SISIPHUS : Scalable Ice-Sheet Solvers and Infrastructure for Petascale, High-Resolution, Unstructured Simulations
Robert Jacob, Dmitry Karpeev, Barry Smith, Jean Utke
Bill Lipscomb , Patrick Heimbach , Jed Brown
LANL , MIT
SISIPHUS is a model and software infrastructure for climate simulations related to the dynamics of ice sheets -- glaciers that straddle land and sea as ground ice slides into the ocean. Understanding the dynamics of ice sheets is crucial for accurate predictions of long-term sea levels changes, as the melt of the ice near its grounding line is expected to be the main contributor to the rise of global sea levels.
The dynamics of ice sheets unfolds on the timescale of decades or even centuries, but at the same time, can undergo sudden changes when the glaciers protruding from land into the ocean disintegrate in a matter of weeks. These sudden changes are conjectured to be related to instabilities in the ice sheets associated with the geometry of their grounding lines. Thus, accurate predictions of the future state of ice sheets and their contribution to the rise of global sea levels necessitates long-term simulations of the ice sheet dynamics, calculations of its (quasi)stationary states and their bifurcations.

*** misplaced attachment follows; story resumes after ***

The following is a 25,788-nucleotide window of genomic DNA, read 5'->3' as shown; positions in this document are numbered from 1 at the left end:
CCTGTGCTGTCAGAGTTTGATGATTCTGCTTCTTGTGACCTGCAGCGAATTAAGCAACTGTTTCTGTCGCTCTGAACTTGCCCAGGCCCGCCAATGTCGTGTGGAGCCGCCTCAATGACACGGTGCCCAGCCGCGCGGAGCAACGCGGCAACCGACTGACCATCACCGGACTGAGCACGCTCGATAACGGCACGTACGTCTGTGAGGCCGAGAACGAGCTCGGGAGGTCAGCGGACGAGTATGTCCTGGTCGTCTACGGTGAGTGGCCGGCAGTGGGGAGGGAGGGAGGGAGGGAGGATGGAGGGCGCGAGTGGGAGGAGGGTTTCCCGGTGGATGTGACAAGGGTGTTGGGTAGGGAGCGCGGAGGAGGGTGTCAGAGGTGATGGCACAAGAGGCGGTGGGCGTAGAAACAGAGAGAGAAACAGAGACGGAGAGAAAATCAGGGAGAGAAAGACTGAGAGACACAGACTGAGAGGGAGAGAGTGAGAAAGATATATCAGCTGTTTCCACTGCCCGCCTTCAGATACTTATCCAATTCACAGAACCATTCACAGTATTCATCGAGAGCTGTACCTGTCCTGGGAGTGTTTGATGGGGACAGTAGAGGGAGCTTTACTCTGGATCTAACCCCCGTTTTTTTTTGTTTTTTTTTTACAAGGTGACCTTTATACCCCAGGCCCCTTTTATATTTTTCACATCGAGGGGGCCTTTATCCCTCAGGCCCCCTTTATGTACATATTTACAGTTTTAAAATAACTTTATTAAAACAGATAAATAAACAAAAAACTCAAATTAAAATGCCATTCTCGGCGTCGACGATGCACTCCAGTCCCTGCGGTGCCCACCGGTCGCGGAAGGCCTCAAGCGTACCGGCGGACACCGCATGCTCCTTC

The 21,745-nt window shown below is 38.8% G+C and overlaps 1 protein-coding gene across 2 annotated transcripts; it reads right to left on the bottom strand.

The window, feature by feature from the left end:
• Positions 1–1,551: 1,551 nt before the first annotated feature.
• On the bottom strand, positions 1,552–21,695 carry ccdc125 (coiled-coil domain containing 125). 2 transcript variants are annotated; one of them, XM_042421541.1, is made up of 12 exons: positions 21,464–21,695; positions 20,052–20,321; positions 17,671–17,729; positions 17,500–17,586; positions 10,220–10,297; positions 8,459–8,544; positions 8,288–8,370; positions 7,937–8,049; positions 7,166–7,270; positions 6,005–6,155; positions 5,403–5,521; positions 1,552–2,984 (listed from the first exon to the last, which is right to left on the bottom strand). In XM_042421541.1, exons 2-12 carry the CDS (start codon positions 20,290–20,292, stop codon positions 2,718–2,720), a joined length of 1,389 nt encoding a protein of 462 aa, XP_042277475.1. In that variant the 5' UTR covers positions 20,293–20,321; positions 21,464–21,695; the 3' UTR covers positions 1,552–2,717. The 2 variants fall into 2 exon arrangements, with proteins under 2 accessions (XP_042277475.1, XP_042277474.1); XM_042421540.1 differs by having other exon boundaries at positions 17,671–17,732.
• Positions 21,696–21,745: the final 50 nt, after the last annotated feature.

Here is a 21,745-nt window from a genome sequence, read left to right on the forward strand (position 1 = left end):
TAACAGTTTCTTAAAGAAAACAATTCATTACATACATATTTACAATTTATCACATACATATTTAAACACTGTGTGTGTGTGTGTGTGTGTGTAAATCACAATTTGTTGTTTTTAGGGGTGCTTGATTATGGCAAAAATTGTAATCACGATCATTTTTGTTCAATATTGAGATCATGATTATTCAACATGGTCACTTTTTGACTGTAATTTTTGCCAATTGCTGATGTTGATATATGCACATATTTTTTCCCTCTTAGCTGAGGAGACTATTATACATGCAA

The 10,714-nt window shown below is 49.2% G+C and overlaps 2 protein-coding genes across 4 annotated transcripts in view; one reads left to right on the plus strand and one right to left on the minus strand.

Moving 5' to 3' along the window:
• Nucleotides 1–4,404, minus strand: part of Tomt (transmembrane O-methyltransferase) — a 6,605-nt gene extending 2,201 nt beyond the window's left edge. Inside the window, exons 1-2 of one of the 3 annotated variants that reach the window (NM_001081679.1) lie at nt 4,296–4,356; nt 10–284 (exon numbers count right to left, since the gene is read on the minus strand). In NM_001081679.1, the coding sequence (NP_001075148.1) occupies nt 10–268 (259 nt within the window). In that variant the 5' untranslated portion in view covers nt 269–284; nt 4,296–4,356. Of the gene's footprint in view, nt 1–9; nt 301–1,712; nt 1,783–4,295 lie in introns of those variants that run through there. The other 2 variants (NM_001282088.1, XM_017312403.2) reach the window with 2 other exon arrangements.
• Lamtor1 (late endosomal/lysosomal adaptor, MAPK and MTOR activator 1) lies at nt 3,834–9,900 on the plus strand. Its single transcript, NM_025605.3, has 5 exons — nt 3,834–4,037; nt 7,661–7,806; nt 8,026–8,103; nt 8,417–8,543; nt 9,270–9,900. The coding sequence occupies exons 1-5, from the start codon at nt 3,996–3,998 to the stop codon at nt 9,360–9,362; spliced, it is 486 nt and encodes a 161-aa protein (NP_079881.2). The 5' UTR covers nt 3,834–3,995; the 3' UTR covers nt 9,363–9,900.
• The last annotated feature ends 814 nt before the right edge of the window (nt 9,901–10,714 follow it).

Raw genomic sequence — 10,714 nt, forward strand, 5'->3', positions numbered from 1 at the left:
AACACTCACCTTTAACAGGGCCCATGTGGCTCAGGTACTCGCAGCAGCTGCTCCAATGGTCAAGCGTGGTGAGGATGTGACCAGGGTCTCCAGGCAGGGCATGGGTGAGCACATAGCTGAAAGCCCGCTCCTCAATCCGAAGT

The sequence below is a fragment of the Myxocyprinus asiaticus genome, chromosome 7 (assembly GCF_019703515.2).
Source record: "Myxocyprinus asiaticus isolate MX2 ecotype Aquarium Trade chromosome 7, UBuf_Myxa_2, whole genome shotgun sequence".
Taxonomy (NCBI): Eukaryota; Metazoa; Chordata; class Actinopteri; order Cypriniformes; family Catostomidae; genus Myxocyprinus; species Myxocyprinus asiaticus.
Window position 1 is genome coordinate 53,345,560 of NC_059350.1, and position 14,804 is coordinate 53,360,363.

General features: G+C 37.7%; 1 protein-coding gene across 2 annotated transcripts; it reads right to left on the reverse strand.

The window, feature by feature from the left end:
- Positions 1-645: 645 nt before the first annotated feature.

Ice sheet models describe a component of the global climate system and are coupled to other models describing the atmosphere and the ocean. These other models evolve on much smaller timescales making the global system very stiff because of the presence of rapidly-moving gravity waves in the ocean and other fast modes. Thus, in order to be able to span decade- and century-long scales of ice sheet evolution, we propose an implicit
formulation of ice sheet dynamics, which allows us to side-step the prohibitively short stiff time scales and still to yield accurate long-term predictions. Rapid changes in the state of ice sheets can be identified via a stability analysis of their quasi-stationary states and the attendant bifurcations.